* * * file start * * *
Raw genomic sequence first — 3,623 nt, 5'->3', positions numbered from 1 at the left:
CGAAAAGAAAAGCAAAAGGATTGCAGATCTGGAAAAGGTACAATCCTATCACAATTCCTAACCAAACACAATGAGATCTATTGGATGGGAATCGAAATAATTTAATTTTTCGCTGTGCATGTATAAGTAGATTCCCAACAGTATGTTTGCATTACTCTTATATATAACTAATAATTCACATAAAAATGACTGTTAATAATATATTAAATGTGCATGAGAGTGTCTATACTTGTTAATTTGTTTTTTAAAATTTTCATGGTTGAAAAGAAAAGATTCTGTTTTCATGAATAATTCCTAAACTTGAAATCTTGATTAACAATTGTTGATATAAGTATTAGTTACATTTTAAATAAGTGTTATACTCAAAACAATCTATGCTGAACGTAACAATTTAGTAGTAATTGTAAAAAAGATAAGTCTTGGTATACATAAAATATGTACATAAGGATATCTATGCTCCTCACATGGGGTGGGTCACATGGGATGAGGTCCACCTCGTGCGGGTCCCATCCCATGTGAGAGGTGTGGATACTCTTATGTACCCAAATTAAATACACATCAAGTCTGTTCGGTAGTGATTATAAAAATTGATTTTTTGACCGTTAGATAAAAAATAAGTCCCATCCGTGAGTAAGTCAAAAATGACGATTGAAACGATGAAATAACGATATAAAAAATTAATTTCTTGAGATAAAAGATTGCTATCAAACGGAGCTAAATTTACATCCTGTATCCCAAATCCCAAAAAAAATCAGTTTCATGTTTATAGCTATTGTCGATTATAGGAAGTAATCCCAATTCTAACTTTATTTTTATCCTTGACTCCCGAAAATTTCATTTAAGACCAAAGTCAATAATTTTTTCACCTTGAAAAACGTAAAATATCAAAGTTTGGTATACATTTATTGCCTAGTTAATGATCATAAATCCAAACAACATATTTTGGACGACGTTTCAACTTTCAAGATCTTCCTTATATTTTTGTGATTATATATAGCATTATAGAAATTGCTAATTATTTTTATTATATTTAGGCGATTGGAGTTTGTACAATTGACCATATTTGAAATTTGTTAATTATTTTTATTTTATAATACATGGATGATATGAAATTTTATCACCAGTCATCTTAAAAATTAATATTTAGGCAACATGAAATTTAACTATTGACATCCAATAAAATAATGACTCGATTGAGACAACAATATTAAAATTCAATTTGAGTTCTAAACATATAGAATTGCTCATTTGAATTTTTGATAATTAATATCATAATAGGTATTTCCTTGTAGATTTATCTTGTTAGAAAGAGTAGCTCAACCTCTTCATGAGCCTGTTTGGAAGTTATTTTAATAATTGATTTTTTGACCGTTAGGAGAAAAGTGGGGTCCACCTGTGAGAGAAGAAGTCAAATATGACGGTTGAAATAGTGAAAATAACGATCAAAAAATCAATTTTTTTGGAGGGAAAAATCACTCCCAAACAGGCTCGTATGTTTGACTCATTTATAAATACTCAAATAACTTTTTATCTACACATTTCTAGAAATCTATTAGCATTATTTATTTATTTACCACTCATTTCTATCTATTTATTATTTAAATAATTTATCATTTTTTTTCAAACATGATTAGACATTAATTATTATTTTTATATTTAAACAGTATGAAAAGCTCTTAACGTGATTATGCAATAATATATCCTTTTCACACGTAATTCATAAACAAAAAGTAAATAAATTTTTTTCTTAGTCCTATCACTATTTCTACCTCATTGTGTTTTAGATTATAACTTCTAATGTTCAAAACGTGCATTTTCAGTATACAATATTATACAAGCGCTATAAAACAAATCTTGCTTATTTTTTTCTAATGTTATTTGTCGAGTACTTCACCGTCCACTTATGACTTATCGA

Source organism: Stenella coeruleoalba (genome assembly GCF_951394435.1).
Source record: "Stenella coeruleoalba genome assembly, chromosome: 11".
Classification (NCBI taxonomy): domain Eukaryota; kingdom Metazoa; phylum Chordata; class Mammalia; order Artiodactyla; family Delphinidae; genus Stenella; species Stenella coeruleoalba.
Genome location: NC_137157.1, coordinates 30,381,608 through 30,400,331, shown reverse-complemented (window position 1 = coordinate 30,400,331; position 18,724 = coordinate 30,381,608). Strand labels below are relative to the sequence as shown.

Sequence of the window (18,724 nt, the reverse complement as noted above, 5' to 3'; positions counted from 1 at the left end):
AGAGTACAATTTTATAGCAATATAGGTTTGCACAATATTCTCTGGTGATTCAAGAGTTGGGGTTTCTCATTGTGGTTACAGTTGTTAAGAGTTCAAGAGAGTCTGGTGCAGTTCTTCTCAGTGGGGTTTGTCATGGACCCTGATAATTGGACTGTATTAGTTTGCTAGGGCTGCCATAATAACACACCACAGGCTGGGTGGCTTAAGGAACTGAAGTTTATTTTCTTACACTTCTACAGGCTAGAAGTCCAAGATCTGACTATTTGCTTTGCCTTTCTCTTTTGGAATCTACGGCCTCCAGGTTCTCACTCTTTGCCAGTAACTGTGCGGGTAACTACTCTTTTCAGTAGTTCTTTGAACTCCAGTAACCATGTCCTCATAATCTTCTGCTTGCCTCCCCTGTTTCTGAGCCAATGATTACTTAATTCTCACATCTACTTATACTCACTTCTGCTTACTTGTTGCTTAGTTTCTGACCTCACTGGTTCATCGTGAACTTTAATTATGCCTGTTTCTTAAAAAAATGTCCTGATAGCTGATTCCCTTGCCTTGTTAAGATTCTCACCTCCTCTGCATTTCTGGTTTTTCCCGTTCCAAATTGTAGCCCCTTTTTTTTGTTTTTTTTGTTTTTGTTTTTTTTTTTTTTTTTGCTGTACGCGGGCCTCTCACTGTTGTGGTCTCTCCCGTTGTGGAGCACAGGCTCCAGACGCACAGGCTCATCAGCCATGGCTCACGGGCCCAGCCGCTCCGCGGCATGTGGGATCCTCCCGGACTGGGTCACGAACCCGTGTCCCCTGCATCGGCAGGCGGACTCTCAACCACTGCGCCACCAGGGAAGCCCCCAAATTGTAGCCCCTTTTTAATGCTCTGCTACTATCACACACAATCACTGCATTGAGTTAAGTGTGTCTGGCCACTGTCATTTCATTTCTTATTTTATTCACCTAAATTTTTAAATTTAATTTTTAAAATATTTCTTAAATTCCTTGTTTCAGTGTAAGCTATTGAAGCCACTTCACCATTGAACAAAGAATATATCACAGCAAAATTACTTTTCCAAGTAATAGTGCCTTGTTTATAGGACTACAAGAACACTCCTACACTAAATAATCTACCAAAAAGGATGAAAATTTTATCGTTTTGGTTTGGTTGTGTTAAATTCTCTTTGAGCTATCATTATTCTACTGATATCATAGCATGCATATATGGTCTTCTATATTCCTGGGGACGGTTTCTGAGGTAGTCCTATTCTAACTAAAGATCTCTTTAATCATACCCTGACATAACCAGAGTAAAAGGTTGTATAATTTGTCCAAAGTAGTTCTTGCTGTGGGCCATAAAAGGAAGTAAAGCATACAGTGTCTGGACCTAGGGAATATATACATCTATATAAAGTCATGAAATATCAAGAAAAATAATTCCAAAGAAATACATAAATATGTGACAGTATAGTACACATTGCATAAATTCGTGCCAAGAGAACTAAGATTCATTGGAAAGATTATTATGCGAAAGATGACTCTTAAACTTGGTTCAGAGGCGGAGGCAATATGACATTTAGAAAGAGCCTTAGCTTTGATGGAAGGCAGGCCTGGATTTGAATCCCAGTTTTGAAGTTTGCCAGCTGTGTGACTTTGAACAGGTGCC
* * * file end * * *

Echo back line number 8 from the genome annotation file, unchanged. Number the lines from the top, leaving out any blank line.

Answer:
AGAGTACAATTTTATAGCAATATAGGTTTGCACAATATTCTCTGGTGATTCAAGAGTTGGGGTTTCTCATTGTGGTTACAGTTGTTAAGAGTTCAAGAGAGTCTGGTGCAGTTCTTCTCAGTGGGGTTTGTCATGGACCCTGATAATTGGACTGTATTAGTTTGCTAGGGCTGCCATAATAACACACCACAGGCTGGGTGGCTTAAGGAACTGAAGTTTATTTTCTTACACTTCTACAGGCTAGAAGTCCAAGATCTGACTATTTGCTTTGCCTTTCTCTTTTGGAATCTACGGCCTCCAGGTTCTCACTCTTTGCCAGTAACTGTGCGGGTAACTACTCTTTTCAGTAGTTCTTTGAACTCCAGTAACCATGTCCTCATAATCTTCTGCTTGCCTCCCCTGTTTCTGAGCCAATGATTACTTAATTCTCACATCTACTTATACTCACTTCTGCTTACTTGTTGCTTAGTTTCTGACCTCACTGGTTCATCGTGAACTTTAATTATGCCTGTTTCTTAAAAAAATGTCCTGATAGCTGATTCCCTTGCCTTGTTAAGATTCTCACCTCCTCTGCATTTCTGGTTTTTCCCGTTCCAAATTGTAGCCCCTTTTTTTTGTTTTTTTTGTTTTTGTTTTTTTTTTTTTTTTTGCTGTACGCGGGCCTCTCACTGTTGTGGTCTCTCCCGTTGTGGAGCACAGGCTCCAGACGCACAGGCTCATCAGCCATGGCTCACGGGCCCAGCCGCTCCGCGGCATGTGGGATCCTCCCGGACTGGGTCACGAACCCGTGTCCCCTGCATCGGCAGGCGGACTCTCAACCACTGCGCCACCAGGGAAGCCCCCAAATTGTAGCCCCTTTTTAATGCTCTGCTACTATCACACACAATCACTGCATTGAGTTAAGTGTGTCTGGCCACTGTCATTTCATTTCTTATTTTATTCACCTAAATTTTTAAATTTAATTTTTAAAATATTTCTTAAATTCCTTGTTTCAGTGTAAGCTATTGAAGCCACTTCACCATTGAACAAAGAATATATCACAGCAAAATTACTTTTCCAAGTAATAGTGCCTTGTTTATAGGACTACAAGAACACTCCTACACTAAATAATCTACCAAAAAGGATGAAAATTTTATCGTTTTGGTTTGGTTGTGTTAAATTCTCTTTGAGCTATCATTATTCTACTGATATCATAGCATGCATATATGGTCTTCTATATTCCTGGGGACGGTTTCTGAGGTAGTCCTATTCTAACTAAAGATCTCTTTAATCATACCCTGACATAACCAGAGTAAAAGGTTGTATAATTTGTCCAAAGTAGTTCTTGCTGTGGGCCATAAAAGGAAGTAAAGCATACAGTGTCTGGACCTAGGGAATATATACATCTATATAAAGTCATGAAATATCAAGAAAAATAATTCCAAAGAAATACATAAATATGTGACAGTATAGTACACATTGCATAAATTCGTGCCAAGAGAACTAAGATTCATTGGAAAGATTATTATGCGAAAGATGACTCTTAAACTTGGTTCAGAGGCGGAGGCAATATGACATTTAGAAAGAGCCTTAGCTTTGATGGAAGGCAGGCCTGGATTTGAATCCCAGTTTTGAAGTTTGCCAGCTGTGTGACTTTGAACAGGTGCC